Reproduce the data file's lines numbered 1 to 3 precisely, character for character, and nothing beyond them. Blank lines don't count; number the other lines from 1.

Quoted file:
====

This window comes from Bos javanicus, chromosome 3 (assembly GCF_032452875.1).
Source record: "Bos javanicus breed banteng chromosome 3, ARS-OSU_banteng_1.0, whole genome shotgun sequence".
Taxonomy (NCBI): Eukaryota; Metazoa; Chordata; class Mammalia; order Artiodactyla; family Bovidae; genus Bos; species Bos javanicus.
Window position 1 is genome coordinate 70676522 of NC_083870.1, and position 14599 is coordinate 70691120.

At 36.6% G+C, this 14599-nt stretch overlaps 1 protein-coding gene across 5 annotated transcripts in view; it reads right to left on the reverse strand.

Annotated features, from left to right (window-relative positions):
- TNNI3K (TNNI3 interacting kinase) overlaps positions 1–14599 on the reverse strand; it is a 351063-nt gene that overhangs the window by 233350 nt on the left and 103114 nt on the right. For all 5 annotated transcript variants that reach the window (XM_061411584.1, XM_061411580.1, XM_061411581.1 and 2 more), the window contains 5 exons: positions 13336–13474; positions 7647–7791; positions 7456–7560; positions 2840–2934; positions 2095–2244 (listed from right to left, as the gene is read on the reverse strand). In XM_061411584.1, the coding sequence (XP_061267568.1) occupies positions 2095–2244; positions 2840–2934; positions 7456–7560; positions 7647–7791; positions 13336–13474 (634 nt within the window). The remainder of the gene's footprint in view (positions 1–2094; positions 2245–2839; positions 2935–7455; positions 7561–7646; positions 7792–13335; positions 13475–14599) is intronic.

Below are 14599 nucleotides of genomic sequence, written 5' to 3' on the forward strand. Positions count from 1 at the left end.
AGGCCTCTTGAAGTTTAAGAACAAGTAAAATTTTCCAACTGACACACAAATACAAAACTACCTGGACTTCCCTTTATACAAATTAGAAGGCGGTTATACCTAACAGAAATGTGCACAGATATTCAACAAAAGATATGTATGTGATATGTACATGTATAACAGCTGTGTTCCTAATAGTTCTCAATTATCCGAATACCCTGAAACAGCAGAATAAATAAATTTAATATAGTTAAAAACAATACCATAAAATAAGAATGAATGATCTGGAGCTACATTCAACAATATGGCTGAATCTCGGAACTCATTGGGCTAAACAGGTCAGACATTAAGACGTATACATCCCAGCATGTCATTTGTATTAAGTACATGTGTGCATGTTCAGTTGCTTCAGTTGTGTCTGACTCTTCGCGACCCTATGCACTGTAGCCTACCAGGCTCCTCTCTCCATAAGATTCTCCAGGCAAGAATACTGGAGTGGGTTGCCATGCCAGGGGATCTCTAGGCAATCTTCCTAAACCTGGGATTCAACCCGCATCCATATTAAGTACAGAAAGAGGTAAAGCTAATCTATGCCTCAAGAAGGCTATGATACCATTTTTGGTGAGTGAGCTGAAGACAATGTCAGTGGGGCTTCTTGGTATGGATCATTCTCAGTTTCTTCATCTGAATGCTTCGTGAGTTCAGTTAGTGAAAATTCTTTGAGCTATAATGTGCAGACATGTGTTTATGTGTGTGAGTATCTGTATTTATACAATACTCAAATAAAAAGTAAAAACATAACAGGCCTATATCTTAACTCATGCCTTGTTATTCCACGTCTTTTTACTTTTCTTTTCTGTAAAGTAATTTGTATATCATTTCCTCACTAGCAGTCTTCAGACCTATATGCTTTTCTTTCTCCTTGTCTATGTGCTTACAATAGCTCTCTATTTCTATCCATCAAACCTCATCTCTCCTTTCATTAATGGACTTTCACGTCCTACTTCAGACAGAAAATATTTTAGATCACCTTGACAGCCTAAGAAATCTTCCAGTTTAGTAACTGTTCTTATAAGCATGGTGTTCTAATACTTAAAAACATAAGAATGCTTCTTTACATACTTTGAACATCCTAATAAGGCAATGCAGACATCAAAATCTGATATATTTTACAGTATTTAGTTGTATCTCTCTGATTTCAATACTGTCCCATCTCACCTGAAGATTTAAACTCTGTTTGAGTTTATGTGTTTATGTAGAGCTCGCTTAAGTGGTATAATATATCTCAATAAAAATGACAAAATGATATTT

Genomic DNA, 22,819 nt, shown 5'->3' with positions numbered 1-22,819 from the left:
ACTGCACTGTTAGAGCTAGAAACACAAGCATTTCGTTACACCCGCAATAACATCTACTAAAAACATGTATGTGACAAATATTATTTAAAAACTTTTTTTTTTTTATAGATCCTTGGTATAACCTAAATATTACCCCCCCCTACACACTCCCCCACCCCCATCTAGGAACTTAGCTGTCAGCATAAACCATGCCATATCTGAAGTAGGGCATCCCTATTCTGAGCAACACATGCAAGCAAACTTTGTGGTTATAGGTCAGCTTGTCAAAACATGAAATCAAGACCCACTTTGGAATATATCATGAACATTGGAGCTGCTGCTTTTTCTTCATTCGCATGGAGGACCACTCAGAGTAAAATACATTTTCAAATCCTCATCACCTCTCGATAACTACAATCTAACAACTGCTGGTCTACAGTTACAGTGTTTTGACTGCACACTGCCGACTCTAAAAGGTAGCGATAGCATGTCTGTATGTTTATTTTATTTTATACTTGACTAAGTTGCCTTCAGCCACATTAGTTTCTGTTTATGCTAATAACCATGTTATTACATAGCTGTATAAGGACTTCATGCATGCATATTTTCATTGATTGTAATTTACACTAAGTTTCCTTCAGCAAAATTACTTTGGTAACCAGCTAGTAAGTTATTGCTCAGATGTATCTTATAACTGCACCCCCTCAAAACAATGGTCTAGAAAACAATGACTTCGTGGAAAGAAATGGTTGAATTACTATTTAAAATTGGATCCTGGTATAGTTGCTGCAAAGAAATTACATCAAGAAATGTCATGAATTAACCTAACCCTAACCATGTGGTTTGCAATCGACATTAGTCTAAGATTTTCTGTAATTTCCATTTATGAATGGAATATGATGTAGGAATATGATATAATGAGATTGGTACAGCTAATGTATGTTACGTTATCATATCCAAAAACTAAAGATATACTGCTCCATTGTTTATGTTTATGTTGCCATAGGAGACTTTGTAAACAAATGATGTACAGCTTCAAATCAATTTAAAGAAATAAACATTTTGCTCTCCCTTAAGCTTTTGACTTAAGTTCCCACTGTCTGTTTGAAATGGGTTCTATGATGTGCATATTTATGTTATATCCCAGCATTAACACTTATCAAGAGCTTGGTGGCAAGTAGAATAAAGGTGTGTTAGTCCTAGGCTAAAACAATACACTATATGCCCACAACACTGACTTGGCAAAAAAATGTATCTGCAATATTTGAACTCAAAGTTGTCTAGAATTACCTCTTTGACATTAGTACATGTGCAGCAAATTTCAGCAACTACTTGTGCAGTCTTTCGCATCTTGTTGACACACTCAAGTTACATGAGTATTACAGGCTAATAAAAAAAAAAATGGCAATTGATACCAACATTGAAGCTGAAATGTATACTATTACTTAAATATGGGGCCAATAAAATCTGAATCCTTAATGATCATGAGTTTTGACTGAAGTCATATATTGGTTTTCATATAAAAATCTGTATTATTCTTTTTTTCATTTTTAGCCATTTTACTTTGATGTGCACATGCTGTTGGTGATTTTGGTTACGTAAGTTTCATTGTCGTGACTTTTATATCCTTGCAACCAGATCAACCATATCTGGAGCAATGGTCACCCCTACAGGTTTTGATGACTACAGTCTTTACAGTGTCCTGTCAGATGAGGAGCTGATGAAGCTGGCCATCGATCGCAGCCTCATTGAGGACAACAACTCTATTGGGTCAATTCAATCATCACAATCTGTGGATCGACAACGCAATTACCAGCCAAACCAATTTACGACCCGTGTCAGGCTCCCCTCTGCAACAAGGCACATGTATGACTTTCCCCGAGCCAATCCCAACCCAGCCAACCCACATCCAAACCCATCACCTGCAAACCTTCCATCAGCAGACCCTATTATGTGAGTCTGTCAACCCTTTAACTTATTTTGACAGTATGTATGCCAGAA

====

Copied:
This window comes from Bos javanicus, chromosome 3 (assembly GCF_032452875.1).
Source record: "Bos javanicus breed banteng chromosome 3, ARS-OSU_banteng_1.0, whole genome shotgun sequence".
Taxonomy (NCBI): Eukaryota; Metazoa; Chordata; class Mammalia; order Artiodactyla; family Bovidae; genus Bos; species Bos javanicus.